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What house can I afford in the UK?

What house can I afford in the UK

What house can I afford in the UK?

Eager to put down roots and buy your own home, but unsure whether you have the funds to support your dreams? If you’re still wondering what property you could afford to purchase in the UK, you’ve come to the right place.

Here, we’ll explore how far your house-buying budget can stretch based on your annual income and savings.

As reported by the BBC, Nationwide has confirmed that UK house prices are at a 17-year high! Coupled with soaring inflation, ever-rising energy prices and increasing interest rates, it’s no wonder many potential homeowners are wondering whether they can afford to buy a home right now.

Can I afford to buy a home?

When it comes to buying a home, many UK citizens won’t have the full funds to meet the average (as of January 2022) £274,000 house asking price in their bank account: this is where mortgage lenders come in.

Instead of saving up hundreds of thousands of pounds and living off beans on toast for five years, a mortgage lender will often lend up to five times a borrower’s income to help them purchase a home.

As long as you can meet the mortgage lender’s affordability criteria, which takes into consideration your committed expenditure and bills as well as your income, you will only need a deposit to secure your new home. Depending on the amount you are allowed to borrow, house deposits are typically 10% of the property purchase price.

For example, if you had your heart set on a property with a purchase price of £150,000, you would be required to provide a deposit of at least £15,000. Your mortgage lender would therefore need to provide you with (at least) the remaining £135,000 that you would then typically pay back in monthly instalments over a 25 to 35-year period.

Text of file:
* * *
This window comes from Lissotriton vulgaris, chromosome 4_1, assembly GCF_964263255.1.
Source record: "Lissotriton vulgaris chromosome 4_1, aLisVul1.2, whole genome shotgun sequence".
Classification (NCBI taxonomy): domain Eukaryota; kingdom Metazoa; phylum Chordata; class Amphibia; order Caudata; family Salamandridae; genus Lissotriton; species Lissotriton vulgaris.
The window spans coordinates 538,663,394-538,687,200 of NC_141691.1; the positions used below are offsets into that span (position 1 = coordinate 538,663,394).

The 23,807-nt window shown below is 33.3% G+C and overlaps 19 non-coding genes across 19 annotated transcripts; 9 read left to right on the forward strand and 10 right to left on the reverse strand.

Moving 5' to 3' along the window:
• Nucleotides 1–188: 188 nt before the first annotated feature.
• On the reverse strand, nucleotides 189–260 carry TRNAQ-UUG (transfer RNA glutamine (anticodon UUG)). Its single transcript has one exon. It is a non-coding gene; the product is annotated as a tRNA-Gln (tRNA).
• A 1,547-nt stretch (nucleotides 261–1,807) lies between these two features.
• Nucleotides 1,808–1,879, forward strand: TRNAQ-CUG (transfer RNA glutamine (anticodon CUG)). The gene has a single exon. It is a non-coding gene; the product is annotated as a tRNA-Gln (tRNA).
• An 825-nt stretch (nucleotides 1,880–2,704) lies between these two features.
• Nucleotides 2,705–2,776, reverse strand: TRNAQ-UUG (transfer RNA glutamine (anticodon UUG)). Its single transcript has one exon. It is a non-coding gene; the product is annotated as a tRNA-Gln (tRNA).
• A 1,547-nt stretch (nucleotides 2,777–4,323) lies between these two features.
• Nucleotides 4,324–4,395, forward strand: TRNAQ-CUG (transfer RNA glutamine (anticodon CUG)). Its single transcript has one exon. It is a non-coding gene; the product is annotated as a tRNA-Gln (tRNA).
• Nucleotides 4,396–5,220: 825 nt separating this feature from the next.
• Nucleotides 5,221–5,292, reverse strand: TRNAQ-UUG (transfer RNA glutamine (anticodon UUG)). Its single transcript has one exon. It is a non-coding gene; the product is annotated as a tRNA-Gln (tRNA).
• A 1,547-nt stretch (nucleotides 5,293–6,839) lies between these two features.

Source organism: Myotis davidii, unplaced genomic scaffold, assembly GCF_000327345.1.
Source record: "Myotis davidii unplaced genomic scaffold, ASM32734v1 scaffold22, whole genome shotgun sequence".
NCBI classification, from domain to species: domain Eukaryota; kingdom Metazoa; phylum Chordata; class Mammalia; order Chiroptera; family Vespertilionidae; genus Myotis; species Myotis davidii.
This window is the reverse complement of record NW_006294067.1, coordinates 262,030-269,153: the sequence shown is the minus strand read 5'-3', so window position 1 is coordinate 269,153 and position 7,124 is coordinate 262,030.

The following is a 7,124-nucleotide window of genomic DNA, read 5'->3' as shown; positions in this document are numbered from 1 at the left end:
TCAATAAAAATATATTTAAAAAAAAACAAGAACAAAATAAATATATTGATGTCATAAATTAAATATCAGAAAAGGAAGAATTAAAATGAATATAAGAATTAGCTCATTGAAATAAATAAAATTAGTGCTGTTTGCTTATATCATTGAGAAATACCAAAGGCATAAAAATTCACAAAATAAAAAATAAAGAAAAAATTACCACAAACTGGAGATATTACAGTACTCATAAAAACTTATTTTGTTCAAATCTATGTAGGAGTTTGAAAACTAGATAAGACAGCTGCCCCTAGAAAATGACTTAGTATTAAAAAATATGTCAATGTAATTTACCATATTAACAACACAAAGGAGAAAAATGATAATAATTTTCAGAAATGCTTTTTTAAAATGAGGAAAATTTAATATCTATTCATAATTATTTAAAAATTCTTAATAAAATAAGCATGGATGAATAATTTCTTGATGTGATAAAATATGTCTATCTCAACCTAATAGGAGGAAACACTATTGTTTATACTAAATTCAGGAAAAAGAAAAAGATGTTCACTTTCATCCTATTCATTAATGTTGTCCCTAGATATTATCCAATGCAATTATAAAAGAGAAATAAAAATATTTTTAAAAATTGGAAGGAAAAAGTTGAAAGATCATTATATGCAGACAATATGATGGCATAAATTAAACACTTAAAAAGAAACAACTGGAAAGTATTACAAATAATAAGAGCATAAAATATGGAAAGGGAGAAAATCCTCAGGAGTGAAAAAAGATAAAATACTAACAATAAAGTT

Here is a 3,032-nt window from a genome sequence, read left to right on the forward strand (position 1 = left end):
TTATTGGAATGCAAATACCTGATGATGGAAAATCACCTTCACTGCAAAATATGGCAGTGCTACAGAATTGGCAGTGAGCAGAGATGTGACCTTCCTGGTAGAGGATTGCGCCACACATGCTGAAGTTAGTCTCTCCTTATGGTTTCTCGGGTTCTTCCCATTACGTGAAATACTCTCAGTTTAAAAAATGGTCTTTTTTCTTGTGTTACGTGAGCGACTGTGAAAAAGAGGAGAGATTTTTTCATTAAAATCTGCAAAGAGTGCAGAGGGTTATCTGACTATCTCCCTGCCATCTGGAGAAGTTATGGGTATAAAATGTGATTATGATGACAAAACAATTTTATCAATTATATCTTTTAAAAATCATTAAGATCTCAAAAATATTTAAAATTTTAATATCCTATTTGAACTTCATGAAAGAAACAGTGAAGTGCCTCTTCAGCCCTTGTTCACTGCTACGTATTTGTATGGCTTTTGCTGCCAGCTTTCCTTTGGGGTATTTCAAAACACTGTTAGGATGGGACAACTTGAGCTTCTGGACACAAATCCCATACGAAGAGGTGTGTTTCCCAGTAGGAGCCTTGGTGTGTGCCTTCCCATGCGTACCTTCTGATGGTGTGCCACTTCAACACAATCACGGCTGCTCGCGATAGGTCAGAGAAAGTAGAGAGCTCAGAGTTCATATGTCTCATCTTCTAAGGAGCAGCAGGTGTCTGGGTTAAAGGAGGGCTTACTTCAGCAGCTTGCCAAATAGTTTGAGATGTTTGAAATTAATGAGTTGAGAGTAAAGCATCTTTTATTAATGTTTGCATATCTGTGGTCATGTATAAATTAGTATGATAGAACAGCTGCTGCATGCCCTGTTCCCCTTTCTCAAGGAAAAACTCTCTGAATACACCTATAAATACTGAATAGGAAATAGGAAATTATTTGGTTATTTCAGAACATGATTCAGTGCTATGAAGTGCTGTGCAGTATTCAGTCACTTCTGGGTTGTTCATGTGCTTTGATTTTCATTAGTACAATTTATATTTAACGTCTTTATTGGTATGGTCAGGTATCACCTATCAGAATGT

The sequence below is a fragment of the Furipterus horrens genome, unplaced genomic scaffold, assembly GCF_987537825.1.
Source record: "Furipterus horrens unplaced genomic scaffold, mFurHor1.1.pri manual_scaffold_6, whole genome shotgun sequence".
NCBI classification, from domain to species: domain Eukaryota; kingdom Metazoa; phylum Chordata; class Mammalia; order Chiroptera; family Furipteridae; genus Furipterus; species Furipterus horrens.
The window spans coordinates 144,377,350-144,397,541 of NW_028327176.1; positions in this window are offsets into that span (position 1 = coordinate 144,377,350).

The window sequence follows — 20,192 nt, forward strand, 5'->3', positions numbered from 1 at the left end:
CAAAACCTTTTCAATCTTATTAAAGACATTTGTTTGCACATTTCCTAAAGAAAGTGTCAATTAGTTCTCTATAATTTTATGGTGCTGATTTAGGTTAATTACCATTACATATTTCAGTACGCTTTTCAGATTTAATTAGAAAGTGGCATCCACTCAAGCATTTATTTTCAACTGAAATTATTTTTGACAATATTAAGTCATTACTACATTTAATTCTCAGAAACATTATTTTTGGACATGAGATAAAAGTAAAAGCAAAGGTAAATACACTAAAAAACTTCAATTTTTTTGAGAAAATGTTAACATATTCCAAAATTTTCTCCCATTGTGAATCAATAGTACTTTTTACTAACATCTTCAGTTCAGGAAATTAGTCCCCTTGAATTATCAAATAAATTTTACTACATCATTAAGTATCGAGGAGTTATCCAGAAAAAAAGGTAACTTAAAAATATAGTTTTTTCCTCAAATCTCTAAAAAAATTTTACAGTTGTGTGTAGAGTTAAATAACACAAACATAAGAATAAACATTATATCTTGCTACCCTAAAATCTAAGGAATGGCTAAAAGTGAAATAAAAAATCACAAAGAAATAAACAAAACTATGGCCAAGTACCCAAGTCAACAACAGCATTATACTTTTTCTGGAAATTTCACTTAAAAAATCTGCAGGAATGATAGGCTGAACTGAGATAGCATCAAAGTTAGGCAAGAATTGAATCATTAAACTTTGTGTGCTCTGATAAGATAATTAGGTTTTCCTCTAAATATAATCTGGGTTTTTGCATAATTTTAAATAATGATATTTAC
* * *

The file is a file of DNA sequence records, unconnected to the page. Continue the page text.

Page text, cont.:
What house can I afford on 30k+ a year?

Lenders will often allow you to borrow up to four times your income. So, if you earn £30,000 a year, you may be offered up to £120,000. However, this will depend on whether you meet other requirements of their affordability criteria to assess your ability to make the required monthly repayments. Paired with a 10% deposit of £12,000, individuals earning an annual income of £30,000 should be able to afford properties with an asking price of up to £132,000.

What house can I afford on 20k+ a year?

Following the same principle, those with an annual income of £20,000 can expect to be offered around £80,000 to buy their home. However, with average UK house prices continuing to rise, you might be wondering ‘how much house can I afford?’ with just £80,000 and unfortunately, the answer is that your options are limited.

What house can I afford on less than 20k a year?

Similar to those earning £20,000 a year, those earning less than this figure may find it even more difficult to purchase a property. For example, those with an annual income of £18,000 will only be able to borrow up to £72,000. With the lowest average house prices being £150,787 in the North East, buying a suitable property as individual on 20k or less a year isn’t easy.

However, you can apply for a joint mortgage with a partner or family member to boost your application’s chances of success. If they earn a similar annual salary, you could potentially double the amount of money that a mortgage lender is willing to offer you, allowing you to purchase more expensive or suitable properties.

How do you buy a house with a low income?

If a joint mortgage isn’t an option, but you still need affordable housing, there are several affordable home ownership schemes offered by the Government that you can explore: this includes loans for new-build homes if you’re a first-time buyer and shared ownership.

If you’re eligible to receive an equity loan for a new-build home, you’ll be required to pay at least a 5% deposit of the property purchase price and arrange a repayment mortgage of at least 25%. This equity loan can cover anywhere from just 5% up to a more substantial 20% of the property purchase price. For London properties, this percentage is increased up to 40%.

Shared ownership, on the other hand, is ideal if you can’t afford the deposit or mortgage repayments for a suitable home. Instead of purchasing the full property, you’ll be able to purchase a certain percentage share of the property (often 25%, 50% or 75%) while paying rent to the landlord on the rest.

Begin the search for your new home

Now you have an idea of what house you can afford based on your income and the current help-to-buy schemes offered by the Government, you’re ready to begin your property search – exciting!

Luckily, we’ve made shopping around online for your new home effortless thanks to our handy search filters. Alongside filtering our available properties for purchase by location, you can also set the minimum price and maximum price to ensure you’re only shown properties within your budget.

Offering everything from trendy apartments to sprawling family homes, Pick My Pad have something to suit every potential homeowner. Explore our impressive selection of properties for sale today.